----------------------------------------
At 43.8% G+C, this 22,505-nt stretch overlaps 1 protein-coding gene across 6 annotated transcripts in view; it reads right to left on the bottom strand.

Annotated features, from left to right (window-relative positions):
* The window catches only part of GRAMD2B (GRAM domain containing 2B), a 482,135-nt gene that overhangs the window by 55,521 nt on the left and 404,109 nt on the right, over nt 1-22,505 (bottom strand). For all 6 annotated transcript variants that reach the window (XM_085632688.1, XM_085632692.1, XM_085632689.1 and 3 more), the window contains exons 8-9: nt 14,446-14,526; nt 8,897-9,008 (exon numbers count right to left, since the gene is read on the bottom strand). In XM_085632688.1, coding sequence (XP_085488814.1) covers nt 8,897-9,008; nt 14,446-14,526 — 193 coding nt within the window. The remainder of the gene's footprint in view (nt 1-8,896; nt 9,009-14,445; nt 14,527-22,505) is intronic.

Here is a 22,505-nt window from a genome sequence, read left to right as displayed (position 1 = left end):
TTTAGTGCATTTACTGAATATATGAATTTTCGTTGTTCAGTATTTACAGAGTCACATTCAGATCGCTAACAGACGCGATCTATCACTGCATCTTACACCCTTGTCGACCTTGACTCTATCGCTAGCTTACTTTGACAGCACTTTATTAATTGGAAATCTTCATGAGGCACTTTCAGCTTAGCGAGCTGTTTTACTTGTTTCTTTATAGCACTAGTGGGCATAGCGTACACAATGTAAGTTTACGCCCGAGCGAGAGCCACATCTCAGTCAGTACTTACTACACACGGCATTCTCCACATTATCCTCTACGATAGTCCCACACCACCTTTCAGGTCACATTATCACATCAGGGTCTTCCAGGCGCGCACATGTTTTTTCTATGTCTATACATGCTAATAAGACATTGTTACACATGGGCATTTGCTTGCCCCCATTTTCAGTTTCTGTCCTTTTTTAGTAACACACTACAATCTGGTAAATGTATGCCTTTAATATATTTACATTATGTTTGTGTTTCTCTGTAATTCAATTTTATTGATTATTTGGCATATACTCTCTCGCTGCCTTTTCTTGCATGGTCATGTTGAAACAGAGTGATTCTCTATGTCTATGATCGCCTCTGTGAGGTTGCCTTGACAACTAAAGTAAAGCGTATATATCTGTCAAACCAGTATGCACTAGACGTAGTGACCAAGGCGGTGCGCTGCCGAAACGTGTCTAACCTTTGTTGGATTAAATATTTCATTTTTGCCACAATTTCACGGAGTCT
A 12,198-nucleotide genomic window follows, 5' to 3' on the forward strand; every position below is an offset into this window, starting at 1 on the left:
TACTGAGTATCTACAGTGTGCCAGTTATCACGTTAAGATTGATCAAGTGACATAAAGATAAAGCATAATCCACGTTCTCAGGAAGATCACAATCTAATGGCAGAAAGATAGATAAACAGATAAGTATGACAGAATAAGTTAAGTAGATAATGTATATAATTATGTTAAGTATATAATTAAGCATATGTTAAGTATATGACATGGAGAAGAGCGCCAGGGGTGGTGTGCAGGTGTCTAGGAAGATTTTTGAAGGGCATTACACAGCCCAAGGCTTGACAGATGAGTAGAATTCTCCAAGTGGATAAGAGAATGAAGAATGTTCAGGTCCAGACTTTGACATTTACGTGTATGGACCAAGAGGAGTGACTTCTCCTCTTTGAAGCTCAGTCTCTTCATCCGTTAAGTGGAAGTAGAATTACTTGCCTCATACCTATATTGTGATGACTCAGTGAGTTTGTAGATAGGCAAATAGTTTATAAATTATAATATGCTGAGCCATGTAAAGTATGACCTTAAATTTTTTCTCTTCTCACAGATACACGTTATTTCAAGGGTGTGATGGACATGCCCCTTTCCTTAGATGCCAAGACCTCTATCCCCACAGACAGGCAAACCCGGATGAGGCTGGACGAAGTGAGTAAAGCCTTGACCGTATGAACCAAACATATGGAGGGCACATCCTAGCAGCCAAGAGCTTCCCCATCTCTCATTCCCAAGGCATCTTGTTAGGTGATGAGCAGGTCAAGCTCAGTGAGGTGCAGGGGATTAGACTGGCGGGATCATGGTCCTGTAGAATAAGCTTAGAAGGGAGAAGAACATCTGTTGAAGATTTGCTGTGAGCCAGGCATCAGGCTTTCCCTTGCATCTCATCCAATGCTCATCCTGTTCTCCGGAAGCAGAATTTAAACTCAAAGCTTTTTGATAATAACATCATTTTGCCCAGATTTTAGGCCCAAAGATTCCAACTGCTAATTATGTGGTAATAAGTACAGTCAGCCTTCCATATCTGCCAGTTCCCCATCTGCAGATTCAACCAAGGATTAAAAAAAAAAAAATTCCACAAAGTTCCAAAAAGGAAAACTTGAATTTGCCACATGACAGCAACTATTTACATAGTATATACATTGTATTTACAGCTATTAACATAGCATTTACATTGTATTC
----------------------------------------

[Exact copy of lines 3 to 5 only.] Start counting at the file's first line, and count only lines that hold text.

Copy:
* The window catches only part of GRAMD2B (GRAM domain containing 2B), a 482,135-nt gene that overhangs the window by 55,521 nt on the left and 404,109 nt on the right, over nt 1-22,505 (bottom strand). For all 6 annotated transcript variants that reach the window (XM_085632688.1, XM_085632692.1, XM_085632689.1 and 3 more), the window contains exons 8-9: nt 14,446-14,526; nt 8,897-9,008 (exon numbers count right to left, since the gene is read on the bottom strand). In XM_085632688.1, coding sequence (XP_085488814.1) covers nt 8,897-9,008; nt 14,446-14,526 — 193 coding nt within the window. The remainder of the gene's footprint in view (nt 1-8,896; nt 9,009-14,445; nt 14,527-22,505) is intronic.

Here is a 22,505-nt window from a genome sequence, read left to right as displayed (position 1 = left end):
TTTAGTGCATTTACTGAATATATGAATTTTCGTTGTTCAGTATTTACAGAGTCACATTCAGATCGCTAACAGACGCGATCTATCACTGCATCTTACACCCTTGTCGACCTTGACTCTATCGCTAGCTTACTTTGACAGCACTTTATTAATTGGAAATCTTCATGAGGCACTTTCAGCTTAGCGAGCTGTTTTACTTGTTTCTTTATAGCACTAGTGGGCATAGCGTACACAATGTAAGTTTACGCCCGAGCGAGAGCCACATCTCAGTCAGTACTTACTACACACGGCATTCTCCACATTATCCTCTACGATAGTCCCACACCACCTTTCAGGTCACATTATCACATCAGGGTCTTCCAGGCGCGCACATGTTTTTTCTATGTCTATACATGCTAATAAGACATTGTTACACATGGGCATTTGCTTGCCCCCATTTTCAGTTTCTGTCCTTTTTTAGTAACACACTACAATCTGGTAAATGTATGCCTTTAATATATTTACATTATGTTTGTGTTTCTCTGTAATTCAATTTTATTGATTATTTGGCATATACTCTCTCGCTGCCTTTTCTTGCATGGTCATGTTGAAACAGAGTGATTCTCTATGTCTATGATCGCCTCTGTGAGGTTGCCTTGACAACTAAAGTAAAGCGTATATATCTGTCAAACCAGTATGCACTAGACGTAGTGACCAAGGCGGTGCGCTGCCGAAACGTGTCTAACCTTTGTTGGATTAAATATTTCATTTTTGCCACAATTTCACGGAGTCT